Biological Waste Management

Biological and biohazardous materials are routinely used in research laboratories throughout the Rice University campus. When laboratories have completed their investigation those materials must be disposed of according to federal, state, and local guidelines. The Texas Commission on Environmental Quality (TCEQ) has guidelines that pertain to the generation, storage and disposal of biological and biohazardous materials. This document and procedures described within are intended to assist laboratories in the management and disposal of the biological and biohazardous materials 

DEFINITIONS
Biological hazard (biohazard) - An agent of biological origin that has the capacity to produce harmful effects on humans and the environment. 
Biological waste- Unwanted solid or liquid material which may be composed of or contaminated with biological or biohazardous materials. This may include but not limited to 
  • Discarded cultures and stocks of microbiological, infectious agents and associated biologicals
  • Discarded cultures of specimens from medical, pathological, pharmaceutical, research, clinical, commercial, and industrial laboratories.
  • Discarded live and attenuated vaccines, but excluding the empty containers thereof.
  • Discarded, used disposable culture dishes.
  • Discarded, used disposable devices used to transfer, inoculate, and mix culture.
  • Materials used for and in contact with rDNA materials.
 
 
All biological and biohazardous waste must be treated before disposal either on or off site.

 

ON‐SITE TREATMENT 

Acceptable methods of treatment of biohazardous waste:

Steam Sterilization (autoclaving)

  • Place the waste in a plastic or metal autoclave bin.
  • Place a strip of autoclave tape on the bag or on the biohazard symbol if applicable, of the waste before beginning the sterilization cycle.
  • Use the following program parameters.
  • minimum temperature of 121ºC
  • pressure above 15 psi
  • dwell time of at least 30 minutes
  • porous materials and  larger loads may need a pre-vacuum cycle and/or increase the dwell time, temperature, and pressure.
  • fill in your information on the autoclave log book.

Chemical Disinfection

  1. Use a chemical agent which is registered with the EPA as a disinfectant and in accordance with the manufacturer's instructions or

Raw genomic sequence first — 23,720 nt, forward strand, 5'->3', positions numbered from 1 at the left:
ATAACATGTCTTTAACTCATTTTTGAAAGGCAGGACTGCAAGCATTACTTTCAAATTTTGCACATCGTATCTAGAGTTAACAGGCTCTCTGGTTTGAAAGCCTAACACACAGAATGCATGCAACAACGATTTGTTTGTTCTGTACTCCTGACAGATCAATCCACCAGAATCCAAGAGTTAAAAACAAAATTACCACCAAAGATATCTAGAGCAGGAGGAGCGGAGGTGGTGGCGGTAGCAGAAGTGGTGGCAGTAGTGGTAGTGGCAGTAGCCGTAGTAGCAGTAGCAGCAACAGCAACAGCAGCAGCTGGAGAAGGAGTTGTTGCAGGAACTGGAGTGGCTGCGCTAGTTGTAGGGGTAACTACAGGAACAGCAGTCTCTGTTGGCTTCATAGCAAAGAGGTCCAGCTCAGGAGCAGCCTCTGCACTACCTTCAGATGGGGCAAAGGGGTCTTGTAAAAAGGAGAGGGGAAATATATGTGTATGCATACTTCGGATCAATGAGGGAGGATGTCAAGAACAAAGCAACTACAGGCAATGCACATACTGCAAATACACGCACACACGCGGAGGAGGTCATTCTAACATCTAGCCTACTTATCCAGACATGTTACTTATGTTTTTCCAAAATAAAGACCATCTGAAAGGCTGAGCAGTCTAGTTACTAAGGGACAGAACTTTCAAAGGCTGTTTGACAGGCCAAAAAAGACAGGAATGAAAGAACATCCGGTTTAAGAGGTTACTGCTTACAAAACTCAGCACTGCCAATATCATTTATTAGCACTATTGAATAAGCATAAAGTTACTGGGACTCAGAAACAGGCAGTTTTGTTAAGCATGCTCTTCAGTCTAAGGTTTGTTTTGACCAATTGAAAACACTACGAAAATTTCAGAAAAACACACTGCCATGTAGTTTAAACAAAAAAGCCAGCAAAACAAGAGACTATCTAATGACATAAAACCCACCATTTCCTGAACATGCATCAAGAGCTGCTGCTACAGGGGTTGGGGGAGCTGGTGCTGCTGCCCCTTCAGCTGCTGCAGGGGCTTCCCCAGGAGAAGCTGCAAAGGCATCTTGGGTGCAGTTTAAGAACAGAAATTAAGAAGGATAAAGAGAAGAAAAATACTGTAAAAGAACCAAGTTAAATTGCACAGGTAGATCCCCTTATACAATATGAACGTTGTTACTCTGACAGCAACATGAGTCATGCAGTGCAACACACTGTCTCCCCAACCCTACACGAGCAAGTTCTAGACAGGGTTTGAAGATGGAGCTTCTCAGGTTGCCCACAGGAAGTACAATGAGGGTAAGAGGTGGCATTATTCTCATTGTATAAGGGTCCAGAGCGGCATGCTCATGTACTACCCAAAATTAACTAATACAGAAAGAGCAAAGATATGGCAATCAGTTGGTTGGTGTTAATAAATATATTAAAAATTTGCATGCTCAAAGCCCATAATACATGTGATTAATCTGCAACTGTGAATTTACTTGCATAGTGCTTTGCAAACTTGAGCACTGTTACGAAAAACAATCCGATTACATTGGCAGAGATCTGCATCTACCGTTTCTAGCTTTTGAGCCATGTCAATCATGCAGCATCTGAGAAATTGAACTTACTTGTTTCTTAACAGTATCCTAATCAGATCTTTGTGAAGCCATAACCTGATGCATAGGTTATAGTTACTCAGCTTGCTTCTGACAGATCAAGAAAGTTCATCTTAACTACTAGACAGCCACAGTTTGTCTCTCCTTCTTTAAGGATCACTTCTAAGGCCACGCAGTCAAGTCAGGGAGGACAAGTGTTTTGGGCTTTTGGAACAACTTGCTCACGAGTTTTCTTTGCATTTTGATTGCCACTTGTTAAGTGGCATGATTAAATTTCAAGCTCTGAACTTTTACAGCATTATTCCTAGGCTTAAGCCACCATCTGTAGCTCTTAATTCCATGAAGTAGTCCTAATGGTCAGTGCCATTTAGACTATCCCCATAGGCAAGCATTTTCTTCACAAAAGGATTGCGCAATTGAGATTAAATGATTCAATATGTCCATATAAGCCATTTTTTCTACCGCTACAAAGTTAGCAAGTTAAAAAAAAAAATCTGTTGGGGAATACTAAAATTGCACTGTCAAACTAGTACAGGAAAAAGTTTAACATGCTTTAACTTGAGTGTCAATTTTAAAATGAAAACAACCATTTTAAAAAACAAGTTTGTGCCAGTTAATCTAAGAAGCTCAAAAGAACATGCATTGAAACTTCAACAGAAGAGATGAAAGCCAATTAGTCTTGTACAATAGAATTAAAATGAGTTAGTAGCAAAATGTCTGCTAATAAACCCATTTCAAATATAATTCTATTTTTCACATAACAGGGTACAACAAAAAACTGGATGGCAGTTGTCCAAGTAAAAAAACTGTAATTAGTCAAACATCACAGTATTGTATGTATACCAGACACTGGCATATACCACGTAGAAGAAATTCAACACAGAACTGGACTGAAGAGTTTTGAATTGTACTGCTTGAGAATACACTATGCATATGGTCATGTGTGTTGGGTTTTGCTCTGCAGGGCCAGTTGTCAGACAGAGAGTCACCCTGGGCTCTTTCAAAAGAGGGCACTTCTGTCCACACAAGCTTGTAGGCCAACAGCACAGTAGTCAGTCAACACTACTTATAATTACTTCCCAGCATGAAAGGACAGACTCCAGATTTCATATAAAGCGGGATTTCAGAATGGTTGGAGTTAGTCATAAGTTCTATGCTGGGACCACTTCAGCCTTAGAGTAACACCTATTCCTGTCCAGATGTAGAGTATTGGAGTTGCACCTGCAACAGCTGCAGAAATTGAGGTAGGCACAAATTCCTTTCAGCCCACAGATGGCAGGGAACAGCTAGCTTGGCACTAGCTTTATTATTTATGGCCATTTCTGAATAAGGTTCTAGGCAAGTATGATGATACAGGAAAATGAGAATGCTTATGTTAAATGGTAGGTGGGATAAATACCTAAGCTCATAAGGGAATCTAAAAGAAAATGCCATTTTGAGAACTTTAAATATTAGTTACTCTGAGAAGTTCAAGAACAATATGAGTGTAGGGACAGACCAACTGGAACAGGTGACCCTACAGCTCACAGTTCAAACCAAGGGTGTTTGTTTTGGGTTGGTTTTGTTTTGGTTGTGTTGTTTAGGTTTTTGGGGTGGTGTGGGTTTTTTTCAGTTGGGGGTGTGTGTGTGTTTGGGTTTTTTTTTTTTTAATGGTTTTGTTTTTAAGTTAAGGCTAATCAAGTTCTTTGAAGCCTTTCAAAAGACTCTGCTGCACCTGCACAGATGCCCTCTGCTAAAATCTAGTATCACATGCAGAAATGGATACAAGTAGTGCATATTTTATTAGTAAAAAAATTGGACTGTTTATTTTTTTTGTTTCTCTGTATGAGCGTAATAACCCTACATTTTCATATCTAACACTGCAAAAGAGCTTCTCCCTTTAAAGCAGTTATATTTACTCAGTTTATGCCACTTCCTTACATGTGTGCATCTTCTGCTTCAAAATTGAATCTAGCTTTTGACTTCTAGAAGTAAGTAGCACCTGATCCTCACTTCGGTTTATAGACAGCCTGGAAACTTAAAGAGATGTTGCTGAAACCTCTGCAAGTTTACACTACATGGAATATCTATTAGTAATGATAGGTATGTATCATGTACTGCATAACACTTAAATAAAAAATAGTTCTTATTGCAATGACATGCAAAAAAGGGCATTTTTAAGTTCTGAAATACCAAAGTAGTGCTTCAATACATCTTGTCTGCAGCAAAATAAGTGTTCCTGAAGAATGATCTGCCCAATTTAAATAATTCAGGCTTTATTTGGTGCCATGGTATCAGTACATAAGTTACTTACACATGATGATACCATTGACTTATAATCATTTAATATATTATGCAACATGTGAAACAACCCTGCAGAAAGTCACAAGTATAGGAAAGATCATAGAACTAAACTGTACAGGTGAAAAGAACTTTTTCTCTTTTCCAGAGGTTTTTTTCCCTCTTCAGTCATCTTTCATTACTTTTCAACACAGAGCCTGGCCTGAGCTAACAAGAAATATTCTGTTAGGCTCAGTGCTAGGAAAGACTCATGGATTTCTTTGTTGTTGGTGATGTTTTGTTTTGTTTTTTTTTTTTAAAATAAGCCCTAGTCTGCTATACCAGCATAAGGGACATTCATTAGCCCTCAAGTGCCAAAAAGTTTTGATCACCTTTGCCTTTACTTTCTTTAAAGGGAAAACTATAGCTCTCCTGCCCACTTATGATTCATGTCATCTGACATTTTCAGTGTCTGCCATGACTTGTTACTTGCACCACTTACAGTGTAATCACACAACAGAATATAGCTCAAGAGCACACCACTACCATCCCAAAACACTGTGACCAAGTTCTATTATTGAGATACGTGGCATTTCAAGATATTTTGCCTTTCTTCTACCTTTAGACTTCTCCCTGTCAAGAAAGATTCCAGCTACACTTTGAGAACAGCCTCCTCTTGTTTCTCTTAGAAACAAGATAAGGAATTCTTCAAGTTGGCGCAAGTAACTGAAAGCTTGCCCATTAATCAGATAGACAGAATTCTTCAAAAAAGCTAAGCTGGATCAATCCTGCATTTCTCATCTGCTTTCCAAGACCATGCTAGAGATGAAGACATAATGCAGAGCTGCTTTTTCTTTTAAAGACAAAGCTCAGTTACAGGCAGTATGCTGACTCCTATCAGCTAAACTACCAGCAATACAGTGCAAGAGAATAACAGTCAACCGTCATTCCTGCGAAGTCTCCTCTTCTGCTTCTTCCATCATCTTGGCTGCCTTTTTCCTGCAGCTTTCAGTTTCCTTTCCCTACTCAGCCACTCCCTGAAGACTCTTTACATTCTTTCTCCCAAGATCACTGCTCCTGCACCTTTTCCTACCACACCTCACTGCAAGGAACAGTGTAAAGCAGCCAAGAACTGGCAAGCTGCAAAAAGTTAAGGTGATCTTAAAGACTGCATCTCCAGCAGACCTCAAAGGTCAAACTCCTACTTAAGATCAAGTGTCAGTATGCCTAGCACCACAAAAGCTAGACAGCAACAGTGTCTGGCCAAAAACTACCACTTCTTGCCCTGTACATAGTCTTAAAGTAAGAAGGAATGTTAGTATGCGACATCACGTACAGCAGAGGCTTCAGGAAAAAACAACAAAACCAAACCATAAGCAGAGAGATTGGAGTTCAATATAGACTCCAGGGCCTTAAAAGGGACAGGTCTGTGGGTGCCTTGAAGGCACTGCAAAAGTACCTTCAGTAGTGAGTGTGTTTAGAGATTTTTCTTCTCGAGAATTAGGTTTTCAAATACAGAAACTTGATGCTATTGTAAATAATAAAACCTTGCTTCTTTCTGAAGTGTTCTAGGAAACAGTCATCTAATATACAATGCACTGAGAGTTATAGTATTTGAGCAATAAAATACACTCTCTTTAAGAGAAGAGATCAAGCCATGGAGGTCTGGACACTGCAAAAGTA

2. Immerse/combine the waste for not less than 20 minutes in:
  3. Freshly prepared solution of 10% v/v household bleach and water.  Bulk solutions can be diluted with bleach to achieve the 10% concentration. 
  4. Solution of 70% by volume isopropyl or ethyl alcohol (solid waste which has been immersed/combined with a liquid disinfectant must be thoroughly drained before disposal). 

Disposal of Treated Biological Waste

Biological waste must be treated in accordance with one of the acceptable methods listed above.

  • If treated waste is in a liquid form, dispose through the sanitary sewer after chemical disinfection with copious amounts of water.
  • If treated waste is solid after treatment place the waste in an opaque household trash bag into the trash container.
  • Make sure to deface any biohazard symbols before disposal.  
 

OFF‐SITE TREATMENT

Wastes to be transported off‐site for treatment must be packaged securely in regulated medical waste box (RMW) containers available at the George R Brown (GRB) or Bioscience Research Collaborative (BRC) loading dock.

Disposal of Untreated Biological Waste

  1.  Waste container must be filled and weight no more than 40 pounds
  2.  The red interior liner must be hand‐tied closed and the top of the box must be securely folded shut. If the waste material is frozen or had the potential to leak, you must use two red bed liners before folding shut.
  3.  Write your lab name and phone extension on the exterior of the box
  4.  Fill out the Hazardous Waste Pickup form or leave the box in the
  5. BRC - Cold Storage Room off of the Loading Dock
  6. Main Campus - GRB Loading Dock

Before beginning work with any biological materials e.g. toxins, prions, either resistant to chemical or heat sterilization/degradation please consult Rice EHS.